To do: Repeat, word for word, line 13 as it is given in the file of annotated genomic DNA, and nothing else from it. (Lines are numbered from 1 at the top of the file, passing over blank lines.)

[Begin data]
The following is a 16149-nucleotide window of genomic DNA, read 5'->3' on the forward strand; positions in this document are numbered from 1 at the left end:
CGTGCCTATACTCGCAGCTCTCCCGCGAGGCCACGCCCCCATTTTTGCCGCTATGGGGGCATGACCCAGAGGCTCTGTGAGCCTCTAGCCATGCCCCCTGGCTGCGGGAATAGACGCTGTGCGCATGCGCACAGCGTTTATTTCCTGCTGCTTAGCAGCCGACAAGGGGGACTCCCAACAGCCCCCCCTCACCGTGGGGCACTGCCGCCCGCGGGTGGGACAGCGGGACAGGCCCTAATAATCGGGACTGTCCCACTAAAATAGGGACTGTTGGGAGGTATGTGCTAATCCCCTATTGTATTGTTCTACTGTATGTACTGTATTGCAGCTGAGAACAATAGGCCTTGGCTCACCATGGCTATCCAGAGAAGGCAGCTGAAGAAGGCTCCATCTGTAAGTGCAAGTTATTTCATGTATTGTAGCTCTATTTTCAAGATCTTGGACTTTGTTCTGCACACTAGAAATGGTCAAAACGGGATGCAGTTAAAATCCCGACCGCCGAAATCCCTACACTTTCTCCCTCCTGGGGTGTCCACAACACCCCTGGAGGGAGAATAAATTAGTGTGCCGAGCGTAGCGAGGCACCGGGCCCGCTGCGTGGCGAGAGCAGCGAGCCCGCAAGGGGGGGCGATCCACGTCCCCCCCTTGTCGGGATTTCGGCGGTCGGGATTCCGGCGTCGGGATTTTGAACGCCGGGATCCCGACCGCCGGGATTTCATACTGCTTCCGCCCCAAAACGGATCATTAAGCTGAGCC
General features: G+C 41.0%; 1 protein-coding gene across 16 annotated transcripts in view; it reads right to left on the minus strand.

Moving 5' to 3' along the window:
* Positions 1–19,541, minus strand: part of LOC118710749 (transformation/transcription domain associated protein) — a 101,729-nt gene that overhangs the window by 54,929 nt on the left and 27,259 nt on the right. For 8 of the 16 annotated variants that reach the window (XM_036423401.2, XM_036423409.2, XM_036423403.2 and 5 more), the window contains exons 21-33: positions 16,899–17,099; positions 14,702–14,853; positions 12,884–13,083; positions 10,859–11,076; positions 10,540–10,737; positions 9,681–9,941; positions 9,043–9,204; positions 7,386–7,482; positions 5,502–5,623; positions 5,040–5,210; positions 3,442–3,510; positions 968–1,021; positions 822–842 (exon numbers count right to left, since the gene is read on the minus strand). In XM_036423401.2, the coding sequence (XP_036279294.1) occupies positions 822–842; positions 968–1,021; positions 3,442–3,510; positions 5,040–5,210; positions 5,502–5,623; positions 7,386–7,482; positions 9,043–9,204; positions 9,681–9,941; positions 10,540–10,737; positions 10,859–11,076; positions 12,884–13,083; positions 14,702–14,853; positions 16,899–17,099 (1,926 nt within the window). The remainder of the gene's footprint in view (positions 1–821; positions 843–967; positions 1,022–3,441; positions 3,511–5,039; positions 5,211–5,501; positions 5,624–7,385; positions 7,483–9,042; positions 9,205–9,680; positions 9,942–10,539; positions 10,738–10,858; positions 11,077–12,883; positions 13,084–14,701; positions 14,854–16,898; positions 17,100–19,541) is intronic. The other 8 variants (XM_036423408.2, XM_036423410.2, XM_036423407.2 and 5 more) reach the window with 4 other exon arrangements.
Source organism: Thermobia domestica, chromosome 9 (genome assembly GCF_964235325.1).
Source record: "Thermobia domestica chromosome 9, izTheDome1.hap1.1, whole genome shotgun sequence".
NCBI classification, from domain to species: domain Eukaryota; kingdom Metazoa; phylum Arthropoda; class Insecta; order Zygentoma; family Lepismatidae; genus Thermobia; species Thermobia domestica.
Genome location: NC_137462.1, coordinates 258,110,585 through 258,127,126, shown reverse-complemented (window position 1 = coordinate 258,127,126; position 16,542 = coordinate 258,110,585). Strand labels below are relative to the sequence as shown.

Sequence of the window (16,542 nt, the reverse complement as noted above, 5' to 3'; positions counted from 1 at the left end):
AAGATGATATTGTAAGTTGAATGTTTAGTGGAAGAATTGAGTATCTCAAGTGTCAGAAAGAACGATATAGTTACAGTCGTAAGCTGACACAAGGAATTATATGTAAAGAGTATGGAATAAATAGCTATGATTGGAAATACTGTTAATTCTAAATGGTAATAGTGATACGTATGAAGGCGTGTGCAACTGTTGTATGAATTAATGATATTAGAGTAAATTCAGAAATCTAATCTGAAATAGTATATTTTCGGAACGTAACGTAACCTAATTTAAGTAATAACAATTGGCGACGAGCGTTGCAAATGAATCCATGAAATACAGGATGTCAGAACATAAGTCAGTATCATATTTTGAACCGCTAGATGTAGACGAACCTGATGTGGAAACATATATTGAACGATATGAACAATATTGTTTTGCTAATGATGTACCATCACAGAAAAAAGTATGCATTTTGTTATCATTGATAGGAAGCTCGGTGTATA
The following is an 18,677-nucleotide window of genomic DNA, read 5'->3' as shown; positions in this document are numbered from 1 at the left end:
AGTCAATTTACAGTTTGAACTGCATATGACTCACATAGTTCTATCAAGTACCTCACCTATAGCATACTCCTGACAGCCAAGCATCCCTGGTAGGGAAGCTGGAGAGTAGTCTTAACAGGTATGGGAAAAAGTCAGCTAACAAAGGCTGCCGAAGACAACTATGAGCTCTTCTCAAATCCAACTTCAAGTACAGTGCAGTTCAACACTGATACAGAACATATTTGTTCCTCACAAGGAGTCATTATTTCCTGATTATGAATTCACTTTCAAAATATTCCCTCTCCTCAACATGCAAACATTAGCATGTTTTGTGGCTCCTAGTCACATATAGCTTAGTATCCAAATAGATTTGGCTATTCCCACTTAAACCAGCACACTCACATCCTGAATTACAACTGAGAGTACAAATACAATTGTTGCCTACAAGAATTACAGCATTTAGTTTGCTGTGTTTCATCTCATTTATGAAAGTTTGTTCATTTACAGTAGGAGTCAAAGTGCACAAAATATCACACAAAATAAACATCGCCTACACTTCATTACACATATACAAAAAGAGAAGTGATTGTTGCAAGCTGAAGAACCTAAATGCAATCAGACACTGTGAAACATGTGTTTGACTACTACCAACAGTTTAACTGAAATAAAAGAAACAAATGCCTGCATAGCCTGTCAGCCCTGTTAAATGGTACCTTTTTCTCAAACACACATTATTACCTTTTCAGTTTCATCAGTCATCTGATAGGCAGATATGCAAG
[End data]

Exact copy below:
AGTCAATTTACAGTTTGAACTGCATATGACTCACATAGTTCTATCAAGTACCTCACCTATAGCATACTCCTGACAGCCAAGCATCCCTGGTAGGGAAGCTGGAGAGTAGTCTTAACAGGTATGGGAAAAAGTCAGCTAACAAAGGCTGCCGAAGACAACTATGAGCTCTTCTCAAATCCAACTTCAAGTACAGTGCAGTTCAACACTGATACAGAACATATTTGTTCCTCACAAGGAGTCATTATTTCCTGATTATGAATTCACTTTCAAAATATTCCCTCTCCTCAACATGCAAACATTAGCATGTTTTGTGGCTCCTAGTCACATATAGCTTAGTATCCAAATAGATTTGGCTATTCCCACTTAAACCAGCACACTCACATCCTGAATTACAACTGAGAGTACAAATACAATTGTTGCCTACAAGAATTACAGCATTTAGTTTGCTGTGTTTCATCTCATTTATGAAAGTTTGTTCATTTACAGTAGGAGTCAAAGTGCACAAAATATCACACAAAATAAACATCGCCTACACTTCATTACACATATACAAAAAGAGAAGTGATTGTTGCAAGCTGAAGAACCTAAATGCAATCAGACACTGTGAAACATGTGTTTGACTACTACCAACAGTTTAACTGAAATAAAAGAAACAAATGCCTGCATAGCCTGTCAGCCCTGTTAAATGGTACCTTTTTCTCAAACACACATTATTACCTTTTCAGTTTCATCAGTCATCTGATAGGCAGATATGCAAG